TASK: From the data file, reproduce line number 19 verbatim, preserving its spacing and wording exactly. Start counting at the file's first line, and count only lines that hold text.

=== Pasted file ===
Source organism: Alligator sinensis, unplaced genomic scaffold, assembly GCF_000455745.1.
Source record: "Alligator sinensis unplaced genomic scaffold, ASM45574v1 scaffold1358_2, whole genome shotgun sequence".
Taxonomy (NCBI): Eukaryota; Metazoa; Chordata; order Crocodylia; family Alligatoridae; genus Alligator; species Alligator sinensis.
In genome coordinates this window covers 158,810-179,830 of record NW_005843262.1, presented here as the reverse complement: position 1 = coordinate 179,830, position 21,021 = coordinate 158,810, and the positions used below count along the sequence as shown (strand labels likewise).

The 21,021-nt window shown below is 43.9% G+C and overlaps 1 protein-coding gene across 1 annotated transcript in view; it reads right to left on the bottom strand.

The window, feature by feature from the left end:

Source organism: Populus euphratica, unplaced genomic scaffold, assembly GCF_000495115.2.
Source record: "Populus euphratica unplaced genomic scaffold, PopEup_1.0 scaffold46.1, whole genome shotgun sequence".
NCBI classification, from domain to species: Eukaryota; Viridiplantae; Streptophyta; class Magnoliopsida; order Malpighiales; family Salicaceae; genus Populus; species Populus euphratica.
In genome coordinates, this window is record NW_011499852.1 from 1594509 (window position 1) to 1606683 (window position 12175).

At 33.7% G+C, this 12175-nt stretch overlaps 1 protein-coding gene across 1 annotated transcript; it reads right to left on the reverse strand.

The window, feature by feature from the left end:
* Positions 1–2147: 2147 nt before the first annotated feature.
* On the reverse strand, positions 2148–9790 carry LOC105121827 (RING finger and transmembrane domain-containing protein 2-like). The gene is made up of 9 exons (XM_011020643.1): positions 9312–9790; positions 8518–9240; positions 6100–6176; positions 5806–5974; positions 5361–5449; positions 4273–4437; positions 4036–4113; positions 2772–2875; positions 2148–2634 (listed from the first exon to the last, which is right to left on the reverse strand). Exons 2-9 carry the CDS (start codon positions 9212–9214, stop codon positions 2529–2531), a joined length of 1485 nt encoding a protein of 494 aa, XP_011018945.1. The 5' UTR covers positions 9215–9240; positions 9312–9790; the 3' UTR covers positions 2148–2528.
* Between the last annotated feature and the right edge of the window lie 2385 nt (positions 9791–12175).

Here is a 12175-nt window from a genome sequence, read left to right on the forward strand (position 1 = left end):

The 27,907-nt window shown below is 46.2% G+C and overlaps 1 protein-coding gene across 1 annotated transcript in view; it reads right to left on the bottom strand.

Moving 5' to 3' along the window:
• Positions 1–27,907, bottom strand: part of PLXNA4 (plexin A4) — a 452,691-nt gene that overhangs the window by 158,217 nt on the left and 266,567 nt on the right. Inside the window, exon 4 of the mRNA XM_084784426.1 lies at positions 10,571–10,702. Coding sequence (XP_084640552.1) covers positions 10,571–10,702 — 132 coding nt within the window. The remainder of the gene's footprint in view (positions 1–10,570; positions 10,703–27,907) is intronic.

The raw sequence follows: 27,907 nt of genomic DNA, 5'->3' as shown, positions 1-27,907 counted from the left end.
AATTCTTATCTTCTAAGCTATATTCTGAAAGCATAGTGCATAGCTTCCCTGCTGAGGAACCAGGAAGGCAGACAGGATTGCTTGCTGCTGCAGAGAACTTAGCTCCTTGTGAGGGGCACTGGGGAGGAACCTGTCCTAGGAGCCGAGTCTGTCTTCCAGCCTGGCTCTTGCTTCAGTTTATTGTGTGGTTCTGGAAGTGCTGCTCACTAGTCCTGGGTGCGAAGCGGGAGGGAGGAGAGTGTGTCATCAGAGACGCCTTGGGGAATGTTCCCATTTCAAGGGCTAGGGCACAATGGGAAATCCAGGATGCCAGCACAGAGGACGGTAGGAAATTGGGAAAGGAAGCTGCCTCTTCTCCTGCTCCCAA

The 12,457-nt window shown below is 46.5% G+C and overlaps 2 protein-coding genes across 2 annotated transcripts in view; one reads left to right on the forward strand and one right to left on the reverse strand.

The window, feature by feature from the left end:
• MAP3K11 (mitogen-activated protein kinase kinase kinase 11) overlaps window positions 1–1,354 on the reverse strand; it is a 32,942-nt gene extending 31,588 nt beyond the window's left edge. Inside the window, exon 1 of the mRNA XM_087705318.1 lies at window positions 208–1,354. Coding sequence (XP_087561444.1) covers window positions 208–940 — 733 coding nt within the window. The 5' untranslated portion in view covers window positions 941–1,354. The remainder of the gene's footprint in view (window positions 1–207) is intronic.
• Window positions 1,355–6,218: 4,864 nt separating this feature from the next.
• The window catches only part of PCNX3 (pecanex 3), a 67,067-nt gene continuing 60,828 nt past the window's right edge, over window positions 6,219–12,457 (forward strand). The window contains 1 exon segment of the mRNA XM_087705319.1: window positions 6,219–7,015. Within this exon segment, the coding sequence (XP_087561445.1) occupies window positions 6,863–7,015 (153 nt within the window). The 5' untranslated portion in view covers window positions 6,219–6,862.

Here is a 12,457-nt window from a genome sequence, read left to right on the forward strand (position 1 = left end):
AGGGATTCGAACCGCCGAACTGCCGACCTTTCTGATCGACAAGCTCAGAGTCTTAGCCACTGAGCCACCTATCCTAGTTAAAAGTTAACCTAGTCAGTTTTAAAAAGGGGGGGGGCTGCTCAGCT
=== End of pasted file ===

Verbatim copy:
• Positions 1–27,907, bottom strand: part of PLXNA4 (plexin A4) — a 452,691-nt gene that overhangs the window by 158,217 nt on the left and 266,567 nt on the right. Inside the window, exon 4 of the mRNA XM_084784426.1 lies at positions 10,571–10,702. Coding sequence (XP_084640552.1) covers positions 10,571–10,702 — 132 coding nt within the window. The remainder of the gene's footprint in view (positions 1–10,570; positions 10,703–27,907) is intronic.